To hang with the No. 1 team in the land on Saturday night at the Orleans Arena, UNLV will have to play far better than it did on Friday against USC.
But a gritty second half effort at the Orleans was enough to get the Rebels (6-0) onto the stage they desired heading into the Las Vegas Invitational. UNLV outlasted Southern Cal, 66-55, and set up a meeting with the Tar Heels (5-0), who throttled South Carolina in Friday’s nightcap, 87-62.
The two will meet at 7:30 p.m., with the game being broadcasted on ESPN2. It will be UNLV’s first chance to make a major national statement under first-year coach Dave Rice.
With the stage set for the finale to the tournament that everyone wanted to see, here are Seven Takeaways from Friday’s action.
1) Hawkins to the rescue … again
Rice admitted after the game that in a battle of tempos, USC held an upper hand for much of the night.
After having that edge for the majority of the first half, junior guard Justin Hawkins helped set a tone for UNLV on both ends of the floor during a key second half surge.
On the defensive end, he helped lock up Trojans point guard Maurice Jones, who finished the night with just one assist and four turnovers in 40 minutes.
On offense, he hit two huge momentum-swinging 3-pointers for the Rebels, who again didn’t shoot particularly well in the Orleans Arena, but did enough to avoid a second disappointing loss to USC in three years.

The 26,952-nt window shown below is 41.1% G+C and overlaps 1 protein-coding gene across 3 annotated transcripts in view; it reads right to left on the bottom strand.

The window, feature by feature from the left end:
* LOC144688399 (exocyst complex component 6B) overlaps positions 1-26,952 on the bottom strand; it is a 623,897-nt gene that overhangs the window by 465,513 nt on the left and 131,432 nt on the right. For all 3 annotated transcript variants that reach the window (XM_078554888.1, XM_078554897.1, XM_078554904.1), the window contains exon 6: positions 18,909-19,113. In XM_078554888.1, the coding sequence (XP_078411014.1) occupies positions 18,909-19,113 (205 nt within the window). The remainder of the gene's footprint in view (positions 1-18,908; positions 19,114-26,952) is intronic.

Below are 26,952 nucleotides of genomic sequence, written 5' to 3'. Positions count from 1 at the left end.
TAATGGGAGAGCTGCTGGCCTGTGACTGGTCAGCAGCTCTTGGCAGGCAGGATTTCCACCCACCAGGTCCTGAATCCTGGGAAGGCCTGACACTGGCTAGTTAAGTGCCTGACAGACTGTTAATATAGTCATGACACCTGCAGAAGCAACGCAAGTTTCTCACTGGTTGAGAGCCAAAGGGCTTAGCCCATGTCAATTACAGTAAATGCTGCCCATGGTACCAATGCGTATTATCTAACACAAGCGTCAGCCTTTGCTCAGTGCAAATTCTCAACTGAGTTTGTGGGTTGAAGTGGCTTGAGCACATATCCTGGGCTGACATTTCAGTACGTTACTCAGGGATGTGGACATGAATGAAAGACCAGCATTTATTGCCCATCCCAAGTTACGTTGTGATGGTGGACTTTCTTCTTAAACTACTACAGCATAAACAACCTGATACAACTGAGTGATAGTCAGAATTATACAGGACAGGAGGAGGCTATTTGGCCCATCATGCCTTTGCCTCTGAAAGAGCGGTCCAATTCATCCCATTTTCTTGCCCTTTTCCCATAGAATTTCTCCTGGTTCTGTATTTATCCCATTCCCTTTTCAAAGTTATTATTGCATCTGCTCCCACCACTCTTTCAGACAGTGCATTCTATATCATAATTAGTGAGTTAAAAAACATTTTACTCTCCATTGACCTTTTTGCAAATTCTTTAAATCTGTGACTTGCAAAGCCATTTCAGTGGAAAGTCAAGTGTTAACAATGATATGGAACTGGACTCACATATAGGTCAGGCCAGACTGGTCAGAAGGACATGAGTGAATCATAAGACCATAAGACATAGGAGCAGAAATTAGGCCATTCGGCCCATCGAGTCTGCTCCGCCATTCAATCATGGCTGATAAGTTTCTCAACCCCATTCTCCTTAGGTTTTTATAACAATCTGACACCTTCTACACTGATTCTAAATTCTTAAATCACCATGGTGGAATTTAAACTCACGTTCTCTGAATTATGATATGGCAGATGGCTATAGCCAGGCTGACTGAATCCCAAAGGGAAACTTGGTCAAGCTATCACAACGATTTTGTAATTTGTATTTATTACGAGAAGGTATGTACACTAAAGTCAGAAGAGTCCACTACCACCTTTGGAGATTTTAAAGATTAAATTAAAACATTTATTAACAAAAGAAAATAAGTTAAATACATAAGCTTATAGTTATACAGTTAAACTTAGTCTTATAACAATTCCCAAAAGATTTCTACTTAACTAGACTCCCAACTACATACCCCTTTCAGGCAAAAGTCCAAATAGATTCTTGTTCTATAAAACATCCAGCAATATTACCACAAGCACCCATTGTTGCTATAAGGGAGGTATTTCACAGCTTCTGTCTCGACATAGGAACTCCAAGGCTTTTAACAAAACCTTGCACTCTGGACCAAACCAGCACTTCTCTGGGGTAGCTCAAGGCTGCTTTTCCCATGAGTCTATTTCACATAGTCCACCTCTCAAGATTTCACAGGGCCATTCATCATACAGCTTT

2) The turning point
Officiating can be nit-picked in any basketball game, and in this one, it can be argued that 7-foot forward Dewayne Dedmon — arguably USC’s best player — caught a raw deal on Friday.
He picked up two fouls in the game’s first two minutes, then spent the rest of the first half on the bench. After a hot start to the second half, Dedmon was called for a third after getting tangled up with Brice Massamba while fighting for position. His fourth, which came after another stint on the bench, came after a similar situation with Carlos Lopez. This time, he lost it emotionally and was done for the night after a technical foul was called.
In the end, he played five minutes, scored four points and grabbed three rebounds.
Dedmon’s technical foul came with USC up 46-44 and 9:38 left in the game. The Rebels then ripped off an 8-0 run, and had control of the contest from there on out.
3) Stanback needs to bounce back
It was a rough night for Chace Stanback, who in 17 minutes had four points off of 2-of-7 shooting and only two rebounds. In a game similar to UNLV’s two grinders during the regular season last year against San Diego State, he had a tough time standing out.
Saturday’s game against North Carolina will feature a style of play that better fits his strengths, and UNLV will need the productive, dangerous Stanback to be on the floor.
Stanback shouldn’t have any trouble firing himself up for the game, as facing North Carolina carries a special meaning for him.
Stanback’s father, Harry, played football at North Carolina on the same defensive unit as NFL legend Lawrence Taylor, and Chace was raised as a UNC fan. He said afterwards that he was one until heading off to college, and he has a few family members from back in North Carolina in town for the holiday weekend.